Louisiana is different than the remaining 49 starts – it’s laws are based on Napoleonic Code rather than English Common Law. Things that are legal in Louisiana may not apply elsewhere; and tings that are fine everywhere else are often not legal in Louisiana. It’s been years since I lived thee, so this example may be dated, but you don’t get a ‘car loan’ in Louisiana – you get a ‘chattel mortgage’. You get title immediately; but you’ve got a mortgage on the car which is to be paid over time. In practice it doesn’t seem very different but legally there are fine points beyond my grasp. This is one reason that people who study law in Louisiana stay in Louisiana.

Robert Doyle (profile) says:

Re: Re: Re: Re:

Yes, the point is record keeping – and making it easier and more reliable. If you count on the clerk to a) remember to get the ID, b) to be trained to recognize what is and isn’t fake or valid and c) to properly transmit that data, then that is a heck of a lot of onus on the shop. If you transfer the onus to the one desiring to do the selling and you use a proven method of tracking the flow of money, you increase the likelihood that you obtain valid and correct information and that the information is actually available for use. That isn’t nefarious.

There are many banking options available in Canada (yes, I know that isn’t Louisiana, but I’m extrapolating here) where deposits are free and the user is given a certain amount of fee-free withdrawals each month. While this does make it more costly to cash an individual cheque, it does allow them to engage in the transaction at no additional cost, just not at every moment they feel like it.

There is a trade-off in everything. What helps one person often harms another – it’s about picking sides. And hey, those poor folk are always welcome to find an individual buyer for their goods and have that transaction in cash. If they want the convenience of doing it with a store, this is the compromise they make.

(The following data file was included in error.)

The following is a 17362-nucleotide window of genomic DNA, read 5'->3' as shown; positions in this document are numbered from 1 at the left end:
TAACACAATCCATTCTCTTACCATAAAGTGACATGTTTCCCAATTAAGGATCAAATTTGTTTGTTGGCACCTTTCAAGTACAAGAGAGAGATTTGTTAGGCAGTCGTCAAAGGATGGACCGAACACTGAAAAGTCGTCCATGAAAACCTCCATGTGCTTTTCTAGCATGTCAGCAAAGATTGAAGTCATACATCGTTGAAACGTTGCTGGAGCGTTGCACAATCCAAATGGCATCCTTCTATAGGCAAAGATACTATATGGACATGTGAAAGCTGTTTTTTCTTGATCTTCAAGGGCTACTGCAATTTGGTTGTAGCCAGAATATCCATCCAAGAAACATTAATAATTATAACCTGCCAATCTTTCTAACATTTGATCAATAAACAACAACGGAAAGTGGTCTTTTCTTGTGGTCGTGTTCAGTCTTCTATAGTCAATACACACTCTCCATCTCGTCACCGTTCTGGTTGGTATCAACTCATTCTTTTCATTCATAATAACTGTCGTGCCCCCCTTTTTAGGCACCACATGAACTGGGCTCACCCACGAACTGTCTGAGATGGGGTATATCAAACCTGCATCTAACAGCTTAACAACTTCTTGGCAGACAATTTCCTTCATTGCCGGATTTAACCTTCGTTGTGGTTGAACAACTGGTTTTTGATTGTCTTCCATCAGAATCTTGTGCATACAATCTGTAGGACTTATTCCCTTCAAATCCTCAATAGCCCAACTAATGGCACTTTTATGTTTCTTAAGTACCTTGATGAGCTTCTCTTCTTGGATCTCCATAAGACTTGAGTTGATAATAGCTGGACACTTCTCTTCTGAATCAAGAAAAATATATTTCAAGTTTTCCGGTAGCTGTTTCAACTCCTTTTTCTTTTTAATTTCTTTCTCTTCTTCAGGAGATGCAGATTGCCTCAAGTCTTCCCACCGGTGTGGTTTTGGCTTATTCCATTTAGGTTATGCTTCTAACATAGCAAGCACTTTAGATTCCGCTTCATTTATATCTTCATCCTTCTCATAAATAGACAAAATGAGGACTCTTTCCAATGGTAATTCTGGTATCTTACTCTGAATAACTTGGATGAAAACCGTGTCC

pawn guy says:

Re: Re: Re: Re:

“If the point is recordkeeping to make it easier to find people fencing stolen goods, then why not just require pawn shops to only buy from people who produce a valid ID and to record the ID number? “

Pawn shops are already required to do this. This law wasnt written for them, as they are already some of the most regulated businesses around from the city, county, state and national levels. Most pawn shops are also audited regularily by city police departments to ensure compliance with accurate descriptions. Only morons would sell stolen goods to pawn shops, their chances of being caught are exponentially higher. Craigslist and ebay are not regulated in this fashion. Pawn shops help solve a lot of cases and catch criminals.

This has bigger troubles for second hands goods stores that are not already legally required to report. i.e. game stores, record stores, antique stores, thrift stores, also the private sellers on craigslist and garage sales.

Its absolutely b.s. and I pray the people don’t put up with it.

Alex Macfie (profile) says:

Re: Isn't cash good for all debts public and private?

For “legal tender” to kick in, there has to be a pre-existing debt. It doesn’t mean that merchants are obliged to enter into a transaction; a merchant can refuse a sale for whatever reason they want. This law bans anyone from entering into a transaction involving sale of secondhand goods if the payment method is cash: if cash is used, then the transaction is null & void. In this case, there is no debt. IANAL.

Chargone (profile) says:

Re: Re: Isn't cash good for all debts public and private?

so, basically, institute a layby plan (or something to that effect), with a 0 dollar down payment, for the Sale, and then imediately have that debt payed in full using cash? technically you bought the thing on credit, no cash used in the transaction that gives you the item. pretty sure all it generates is two more bits of paper in the shop’s records.

doesn’t get around the anonymity thing, but does allow you to pay cash. in theory, at least.

Anonymous Coward says:

Re: Re: Re:2 Re:

……. I see what your trying to say, but I feel the point falls a little flat. A debt is something owed. Whether it be an immediate debt (grocery store) or a long term debt (car) doesn’t matter. I shouldn’t have to pay a bank fee in order to get a $50.00 money order so I can buy a lawnmower from someone.